We live in a beautiful place and we are reminded of this every time we bike, walk, or drive around Humboldt Bay. Unfortunately, for many years these scenic coastal views have been marred by the presence of unsightly billboards jutting up along the Highway 101 Safety Corridor between Arcata and Eureka. 

Humboldt Baykeeper has been working for years to have these billboards removed - legally and permanently. There have been many unsuccessful attempts in the past to remove these billboards, but in Sept. 2013, the California Coastal Commission responded to our calls to address this blight. Since then, Caltrans has finally revoked permits for most of the billboards along the bay. Since 2012, 16 fewer billboards obstruct our beautiful bay views between Arcata and Eureka, and today only 3 remain. We will continue our efforts until they are all gone for good.

On the last day of its monthly meetings Friday, the California Coastal Commission approved a bid by the city of Eureka to ban all new digital signs and billboards.

“I’m just delighted. We think they are really ugly,” said Michele McKeegan, the head of Keep Eureka Beautiful's tree project, a volunteer community advocacy group that supported the legislation. “They’re ugly. They flash and they’re often garish. People just don’t like them.”

The bill then went to the City Council, which passed a ban on digital signs and billboards from certain parts of the city and regulated the brightness of the signs. Because Eureka is on the Pacific coast and the ordinance would change zoning policy, the California Coastal Commission — the state agency assigned to protect and conserve the state’s coastline — had to sign off.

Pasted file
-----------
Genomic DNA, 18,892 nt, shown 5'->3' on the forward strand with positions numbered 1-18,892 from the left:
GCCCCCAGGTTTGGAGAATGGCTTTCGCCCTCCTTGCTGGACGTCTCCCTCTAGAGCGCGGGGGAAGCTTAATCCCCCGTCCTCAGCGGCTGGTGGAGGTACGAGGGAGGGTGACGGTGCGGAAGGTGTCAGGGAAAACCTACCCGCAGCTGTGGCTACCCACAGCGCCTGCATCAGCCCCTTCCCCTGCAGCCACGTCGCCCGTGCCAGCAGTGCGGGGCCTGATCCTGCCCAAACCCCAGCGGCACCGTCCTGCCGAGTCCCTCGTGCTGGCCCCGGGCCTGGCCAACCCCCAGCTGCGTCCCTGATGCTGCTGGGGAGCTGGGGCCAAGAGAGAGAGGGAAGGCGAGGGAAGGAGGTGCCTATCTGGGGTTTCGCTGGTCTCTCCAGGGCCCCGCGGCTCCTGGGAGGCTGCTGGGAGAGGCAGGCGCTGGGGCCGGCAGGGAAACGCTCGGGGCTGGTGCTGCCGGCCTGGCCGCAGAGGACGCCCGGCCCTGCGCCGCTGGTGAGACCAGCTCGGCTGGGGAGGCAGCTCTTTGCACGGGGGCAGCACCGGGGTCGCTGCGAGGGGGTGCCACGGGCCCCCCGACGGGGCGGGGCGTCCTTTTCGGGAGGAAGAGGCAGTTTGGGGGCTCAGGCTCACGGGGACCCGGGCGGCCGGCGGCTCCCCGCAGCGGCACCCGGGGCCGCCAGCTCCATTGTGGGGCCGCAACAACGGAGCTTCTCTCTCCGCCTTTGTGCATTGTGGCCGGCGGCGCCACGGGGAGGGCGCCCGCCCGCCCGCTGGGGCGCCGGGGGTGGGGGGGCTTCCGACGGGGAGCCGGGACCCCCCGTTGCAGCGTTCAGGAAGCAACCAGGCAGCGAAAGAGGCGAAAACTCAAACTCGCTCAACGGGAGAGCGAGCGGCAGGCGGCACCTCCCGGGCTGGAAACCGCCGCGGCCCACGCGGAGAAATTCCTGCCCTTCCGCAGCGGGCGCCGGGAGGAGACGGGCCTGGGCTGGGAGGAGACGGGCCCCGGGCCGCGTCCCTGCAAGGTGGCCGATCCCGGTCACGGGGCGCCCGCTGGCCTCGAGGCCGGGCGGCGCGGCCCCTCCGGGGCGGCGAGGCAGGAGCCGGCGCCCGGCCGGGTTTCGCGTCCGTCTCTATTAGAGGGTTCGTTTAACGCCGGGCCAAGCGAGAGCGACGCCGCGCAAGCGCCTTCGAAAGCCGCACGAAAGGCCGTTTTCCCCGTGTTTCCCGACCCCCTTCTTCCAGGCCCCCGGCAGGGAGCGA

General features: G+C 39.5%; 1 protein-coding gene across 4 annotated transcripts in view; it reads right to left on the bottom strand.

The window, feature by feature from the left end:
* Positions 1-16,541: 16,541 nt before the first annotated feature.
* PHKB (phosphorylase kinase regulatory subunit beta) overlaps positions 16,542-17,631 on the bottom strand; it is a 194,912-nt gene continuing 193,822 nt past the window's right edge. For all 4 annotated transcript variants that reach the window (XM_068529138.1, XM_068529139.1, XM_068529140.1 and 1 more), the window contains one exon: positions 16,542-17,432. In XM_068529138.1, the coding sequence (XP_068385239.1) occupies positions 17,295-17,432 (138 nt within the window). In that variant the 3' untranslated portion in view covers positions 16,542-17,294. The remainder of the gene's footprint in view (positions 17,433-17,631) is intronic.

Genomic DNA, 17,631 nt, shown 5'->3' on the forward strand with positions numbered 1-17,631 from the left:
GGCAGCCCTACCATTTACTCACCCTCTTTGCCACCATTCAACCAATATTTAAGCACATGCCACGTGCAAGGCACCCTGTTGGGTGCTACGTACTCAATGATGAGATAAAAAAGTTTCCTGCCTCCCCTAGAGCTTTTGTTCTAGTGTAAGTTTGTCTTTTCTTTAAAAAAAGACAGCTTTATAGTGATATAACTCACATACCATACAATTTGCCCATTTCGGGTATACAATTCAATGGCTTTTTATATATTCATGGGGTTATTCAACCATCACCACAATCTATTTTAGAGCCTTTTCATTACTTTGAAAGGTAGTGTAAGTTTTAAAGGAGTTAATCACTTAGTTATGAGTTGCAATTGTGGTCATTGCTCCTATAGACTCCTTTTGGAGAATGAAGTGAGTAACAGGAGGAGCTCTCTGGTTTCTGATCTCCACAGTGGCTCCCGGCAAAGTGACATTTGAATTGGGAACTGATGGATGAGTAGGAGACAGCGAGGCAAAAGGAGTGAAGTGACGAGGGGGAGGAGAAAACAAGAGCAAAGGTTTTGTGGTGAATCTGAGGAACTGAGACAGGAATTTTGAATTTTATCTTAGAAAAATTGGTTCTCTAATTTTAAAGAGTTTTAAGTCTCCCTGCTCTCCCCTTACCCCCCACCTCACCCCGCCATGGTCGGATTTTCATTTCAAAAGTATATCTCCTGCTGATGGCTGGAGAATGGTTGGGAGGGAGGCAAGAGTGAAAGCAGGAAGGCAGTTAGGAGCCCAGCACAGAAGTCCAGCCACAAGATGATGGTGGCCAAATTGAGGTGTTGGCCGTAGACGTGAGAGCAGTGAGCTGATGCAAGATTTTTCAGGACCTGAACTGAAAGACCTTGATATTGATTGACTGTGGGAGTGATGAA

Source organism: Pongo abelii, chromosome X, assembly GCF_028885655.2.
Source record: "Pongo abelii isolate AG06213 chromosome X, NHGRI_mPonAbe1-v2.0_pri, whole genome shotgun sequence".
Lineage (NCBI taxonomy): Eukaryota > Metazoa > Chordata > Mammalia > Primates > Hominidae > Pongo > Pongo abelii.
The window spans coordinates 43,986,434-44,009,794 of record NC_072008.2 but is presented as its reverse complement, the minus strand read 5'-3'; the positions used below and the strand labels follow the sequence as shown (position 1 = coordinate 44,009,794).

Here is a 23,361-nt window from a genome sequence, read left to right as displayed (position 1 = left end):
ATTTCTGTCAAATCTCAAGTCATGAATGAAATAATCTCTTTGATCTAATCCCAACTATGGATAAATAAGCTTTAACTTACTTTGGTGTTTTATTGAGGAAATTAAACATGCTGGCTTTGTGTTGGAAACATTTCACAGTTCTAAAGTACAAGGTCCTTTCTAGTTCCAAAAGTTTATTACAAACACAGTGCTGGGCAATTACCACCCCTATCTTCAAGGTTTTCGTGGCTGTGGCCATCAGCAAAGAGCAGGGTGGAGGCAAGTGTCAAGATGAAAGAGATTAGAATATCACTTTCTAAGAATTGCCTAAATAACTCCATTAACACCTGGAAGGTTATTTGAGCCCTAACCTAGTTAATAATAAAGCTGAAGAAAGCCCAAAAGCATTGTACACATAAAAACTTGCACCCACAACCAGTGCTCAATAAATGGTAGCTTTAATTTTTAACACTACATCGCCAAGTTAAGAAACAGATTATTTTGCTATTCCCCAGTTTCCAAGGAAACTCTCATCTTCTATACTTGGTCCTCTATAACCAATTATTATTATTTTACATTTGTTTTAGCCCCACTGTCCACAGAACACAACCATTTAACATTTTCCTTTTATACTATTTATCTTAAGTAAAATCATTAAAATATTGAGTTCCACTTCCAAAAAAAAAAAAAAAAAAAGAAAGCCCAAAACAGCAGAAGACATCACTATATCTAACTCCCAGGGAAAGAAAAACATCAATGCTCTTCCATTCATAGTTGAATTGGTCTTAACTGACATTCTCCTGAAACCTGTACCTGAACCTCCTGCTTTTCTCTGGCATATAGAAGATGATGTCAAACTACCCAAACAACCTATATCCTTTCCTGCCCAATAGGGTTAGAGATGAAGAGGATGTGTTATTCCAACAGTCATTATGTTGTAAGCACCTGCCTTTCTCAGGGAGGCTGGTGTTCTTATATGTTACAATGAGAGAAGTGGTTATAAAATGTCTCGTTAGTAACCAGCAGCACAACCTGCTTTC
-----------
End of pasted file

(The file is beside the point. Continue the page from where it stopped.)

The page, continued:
Not only did the commission approve Eureka's ordinance, it asked the city to go farther and enact a complete ban on new digital billboards and signs across the city. The city agreed, passed the amended ordinance and sent it to the commission for approval.  

Along with banning new digital signs and billboards, the ordinance also forces the existing billboards to only contain static messages and only transition from one message to another instantly, without any transitional effects like fading out. The ads on the digital billboards can’t change more than once every 15 seconds, and they have to conform to both the city’s brightness standards, and the International Dark-Sky Association's brightness standards.   

“What we need are trees in our community, not digital billboards, street trees,” McKeegan said. 

Jennifer Kalt, the executive director of Humboldt Baykeeper, a coastal resources advocacy group, said the signs are also dangerous.
“The digital signs are more of an issue of light pollution and safety hazards, particularly on a quite dangerous stretch of US 101 that lacks pedestrian and cycling features,” Kalt wrote in an emailed statement. “We certainly applaud the city for being proactive about this, although it should have been done years ago.” 

Read More